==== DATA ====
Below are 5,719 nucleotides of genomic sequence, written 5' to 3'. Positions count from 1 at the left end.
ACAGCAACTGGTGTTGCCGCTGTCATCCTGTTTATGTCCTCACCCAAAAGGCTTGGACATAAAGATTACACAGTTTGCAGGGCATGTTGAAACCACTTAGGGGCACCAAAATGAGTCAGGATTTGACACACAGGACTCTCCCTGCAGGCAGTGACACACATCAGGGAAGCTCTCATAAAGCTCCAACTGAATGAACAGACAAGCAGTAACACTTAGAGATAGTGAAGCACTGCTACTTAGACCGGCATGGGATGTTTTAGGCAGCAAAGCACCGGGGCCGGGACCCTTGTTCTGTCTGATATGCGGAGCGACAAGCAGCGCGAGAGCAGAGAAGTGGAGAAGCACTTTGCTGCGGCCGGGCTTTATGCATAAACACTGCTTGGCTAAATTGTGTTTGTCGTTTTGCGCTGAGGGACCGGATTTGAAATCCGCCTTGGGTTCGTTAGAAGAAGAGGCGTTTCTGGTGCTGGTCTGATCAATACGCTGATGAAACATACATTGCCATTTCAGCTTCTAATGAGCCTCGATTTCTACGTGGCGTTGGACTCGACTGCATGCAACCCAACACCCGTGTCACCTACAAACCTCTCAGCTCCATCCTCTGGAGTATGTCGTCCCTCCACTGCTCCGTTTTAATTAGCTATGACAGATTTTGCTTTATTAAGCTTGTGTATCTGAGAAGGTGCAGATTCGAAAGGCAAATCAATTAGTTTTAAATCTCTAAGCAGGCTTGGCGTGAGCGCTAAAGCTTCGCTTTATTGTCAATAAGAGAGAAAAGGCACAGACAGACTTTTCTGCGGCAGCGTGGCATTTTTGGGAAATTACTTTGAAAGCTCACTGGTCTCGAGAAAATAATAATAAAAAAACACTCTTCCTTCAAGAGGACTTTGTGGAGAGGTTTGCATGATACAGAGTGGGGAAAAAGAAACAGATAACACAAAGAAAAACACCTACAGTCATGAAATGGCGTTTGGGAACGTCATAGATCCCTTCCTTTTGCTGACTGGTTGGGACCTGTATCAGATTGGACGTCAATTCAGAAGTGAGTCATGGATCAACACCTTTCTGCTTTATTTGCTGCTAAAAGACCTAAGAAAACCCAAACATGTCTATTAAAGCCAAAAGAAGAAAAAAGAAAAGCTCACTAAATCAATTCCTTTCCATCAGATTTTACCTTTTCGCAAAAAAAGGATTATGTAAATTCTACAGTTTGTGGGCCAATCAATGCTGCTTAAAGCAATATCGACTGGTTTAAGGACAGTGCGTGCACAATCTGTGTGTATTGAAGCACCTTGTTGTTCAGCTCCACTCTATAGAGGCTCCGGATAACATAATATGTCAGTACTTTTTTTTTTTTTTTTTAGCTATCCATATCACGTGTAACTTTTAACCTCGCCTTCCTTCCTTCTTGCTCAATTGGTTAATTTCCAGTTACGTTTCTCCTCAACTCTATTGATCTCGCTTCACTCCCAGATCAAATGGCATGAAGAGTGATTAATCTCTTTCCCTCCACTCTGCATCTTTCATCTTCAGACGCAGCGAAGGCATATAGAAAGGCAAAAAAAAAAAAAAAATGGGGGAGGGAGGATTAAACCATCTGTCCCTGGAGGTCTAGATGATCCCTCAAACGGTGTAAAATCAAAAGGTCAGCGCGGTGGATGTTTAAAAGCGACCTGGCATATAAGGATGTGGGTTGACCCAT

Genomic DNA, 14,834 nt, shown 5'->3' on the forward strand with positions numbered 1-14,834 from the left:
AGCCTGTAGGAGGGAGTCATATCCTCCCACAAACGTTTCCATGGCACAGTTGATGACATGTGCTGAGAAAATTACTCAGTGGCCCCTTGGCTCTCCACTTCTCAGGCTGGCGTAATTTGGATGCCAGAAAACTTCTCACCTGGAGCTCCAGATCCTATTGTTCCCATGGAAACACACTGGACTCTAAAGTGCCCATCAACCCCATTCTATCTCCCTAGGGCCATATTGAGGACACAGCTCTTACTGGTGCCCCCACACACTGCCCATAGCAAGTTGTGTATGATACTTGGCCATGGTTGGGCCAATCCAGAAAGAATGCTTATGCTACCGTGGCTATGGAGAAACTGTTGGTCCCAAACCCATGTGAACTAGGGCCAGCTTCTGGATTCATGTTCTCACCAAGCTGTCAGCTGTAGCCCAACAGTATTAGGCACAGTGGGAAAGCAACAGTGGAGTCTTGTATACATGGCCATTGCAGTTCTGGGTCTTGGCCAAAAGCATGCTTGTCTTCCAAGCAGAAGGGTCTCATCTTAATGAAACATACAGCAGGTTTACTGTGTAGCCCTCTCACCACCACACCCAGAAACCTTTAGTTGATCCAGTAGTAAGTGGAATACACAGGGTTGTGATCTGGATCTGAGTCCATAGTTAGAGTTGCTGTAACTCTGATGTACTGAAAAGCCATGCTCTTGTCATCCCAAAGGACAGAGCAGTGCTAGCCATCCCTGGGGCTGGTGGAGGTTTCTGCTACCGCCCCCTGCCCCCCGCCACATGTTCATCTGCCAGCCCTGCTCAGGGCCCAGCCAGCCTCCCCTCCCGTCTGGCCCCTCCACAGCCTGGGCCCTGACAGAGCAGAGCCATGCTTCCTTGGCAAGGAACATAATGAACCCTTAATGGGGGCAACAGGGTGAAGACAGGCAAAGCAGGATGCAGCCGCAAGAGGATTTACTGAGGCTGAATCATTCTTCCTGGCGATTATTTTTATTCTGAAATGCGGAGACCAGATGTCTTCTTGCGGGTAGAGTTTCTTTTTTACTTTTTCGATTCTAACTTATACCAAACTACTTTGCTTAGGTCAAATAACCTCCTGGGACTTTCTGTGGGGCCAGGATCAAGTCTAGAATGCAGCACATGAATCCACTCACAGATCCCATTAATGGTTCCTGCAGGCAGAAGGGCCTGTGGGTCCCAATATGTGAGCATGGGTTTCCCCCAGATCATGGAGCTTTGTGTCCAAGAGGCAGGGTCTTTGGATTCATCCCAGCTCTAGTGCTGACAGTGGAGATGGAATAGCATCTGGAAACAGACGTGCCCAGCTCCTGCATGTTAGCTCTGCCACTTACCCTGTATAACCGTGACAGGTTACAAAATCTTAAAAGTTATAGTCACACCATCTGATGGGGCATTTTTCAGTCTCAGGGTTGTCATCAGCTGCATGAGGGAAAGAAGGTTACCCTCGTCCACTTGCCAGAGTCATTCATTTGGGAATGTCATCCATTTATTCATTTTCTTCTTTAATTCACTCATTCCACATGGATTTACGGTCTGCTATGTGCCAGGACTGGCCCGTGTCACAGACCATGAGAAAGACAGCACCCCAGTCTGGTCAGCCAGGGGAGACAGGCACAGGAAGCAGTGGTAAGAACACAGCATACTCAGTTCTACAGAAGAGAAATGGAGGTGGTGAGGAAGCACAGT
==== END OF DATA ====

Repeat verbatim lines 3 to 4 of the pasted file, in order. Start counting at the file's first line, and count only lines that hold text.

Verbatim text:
Genomic DNA, 14,834 nt, shown 5'->3' on the forward strand with positions numbered 1-14,834 from the left:
AGCCTGTAGGAGGGAGTCATATCCTCCCACAAACGTTTCCATGGCACAGTTGATGACATGTGCTGAGAAAATTACTCAGTGGCCCCTTGGCTCTCCACTTCTCAGGCTGGCGTAATTTGGATGCCAGAAAACTTCTCACCTGGAGCTCCAGATCCTATTGTTCCCATGGAAACACACTGGACTCTAAAGTGCCCATCAACCCCATTCTATCTCCCTAGGGCCATATTGAGGACACAGCTCTTACTGGTGCCCCCACACACTGCCCATAGCAAGTTGTGTATGATACTTGGCCATGGTTGGGCCAATCCAGAAAGAATGCTTATGCTACCGTGGCTATGGAGAAACTGTTGGTCCCAAACCCATGTGAACTAGGGCCAGCTTCTGGATTCATGTTCTCACCAAGCTGTCAGCTGTAGCCCAACAGTATTAGGCACAGTGGGAAAGCAACAGTGGAGTCTTGTATACATGGCCATTGCAGTTCTGGGTCTTGGCCAAAAGCATGCTTGTCTTCCAAGCAGAAGGGTCTCATCTTAATGAAACATACAGCAGGTTTACTGTGTAGCCCTCTCACCACCACACCCAGAAACCTTTAGTTGATCCAGTAGTAAGTGGAATACACAGGGTTGTGATCTGGATCTGAGTCCATAGTTAGAGTTGCTGTAACTCTGATGTACTGAAAAGCCATGCTCTTGTCATCCCAAAGGACAGAGCAGTGCTAGCCATCCCTGGGGCTGGTGGAGGTTTCTGCTACCGCCCCCTGCCCCCCGCCACATGTTCATCTGCCAGCCCTGCTCAGGGCCCAGCCAGCCTCCCCTCCCGTCTGGCCCCTCCACAGCCTGGGCCCTGACAGAGCAGAGCCATGCTTCCTTGGCAAGGAACATAATGAACCCTTAATGGGGGCAACAGGGTGAAGACAGGCAAAGCAGGATGCAGCCGCAAGAGGATTTACTGAGGCTGAATCATTCTTCCTGGCGATTATTTTTATTCTGAAATGCGGAGACCAGATGTCTTCTTGCGGGTAGAGTTTCTTTTTTACTTTTTCGATTCTAACTTATACCAAACTACTTTGCTTAGGTCAAATAACCTCCTGGGACTTTCTGTGGGGCCAGGATCAAGTCTAGAATGCAGCACATGAATCCACTCACAGATCCCATTAATGGTTCCTGCAGGCAGAAGGGCCTGTGGGTCCCAATATGTGAGCATGGGTTTCCCCCAGATCATGGAGCTTTGTGTCCAAGAGGCAGGGTCTTTGGATTCATCCCAGCTCTAGTGCTGACAGTGGAGATGGAATAGCATCTGGAAACAGACGTGCCCAGCTCCTGCATGTTAGCTCTGCCACTTACCCTGTATAACCGTGACAGGTTACAAAATCTTAAAAGTTATAGTCACACCATCTGATGGGGCATTTTTCAGTCTCAGGGTTGTCATCAGCTGCATGAGGGAAAGAAGGTTACCCTCGTCCACTTGCCAGAGTCATTCATTTGGGAATGTCATCCATTTATTCATTTTCTTCTTTAATTCACTCATTCCACATGGATTTACGGTCTGCTATGTGCCAGGACTGGCCCGTGTCACAGACCATGAGAAAGACAGCACCCCAGTCTGGTCAGCCAGGGGAGACAGGCACAGGAAGCAGTGGTAAGAACACAGCATACTCAGTTCTACAGAAGAGAAATGGAGGTGGTGAGGAAGCACAGT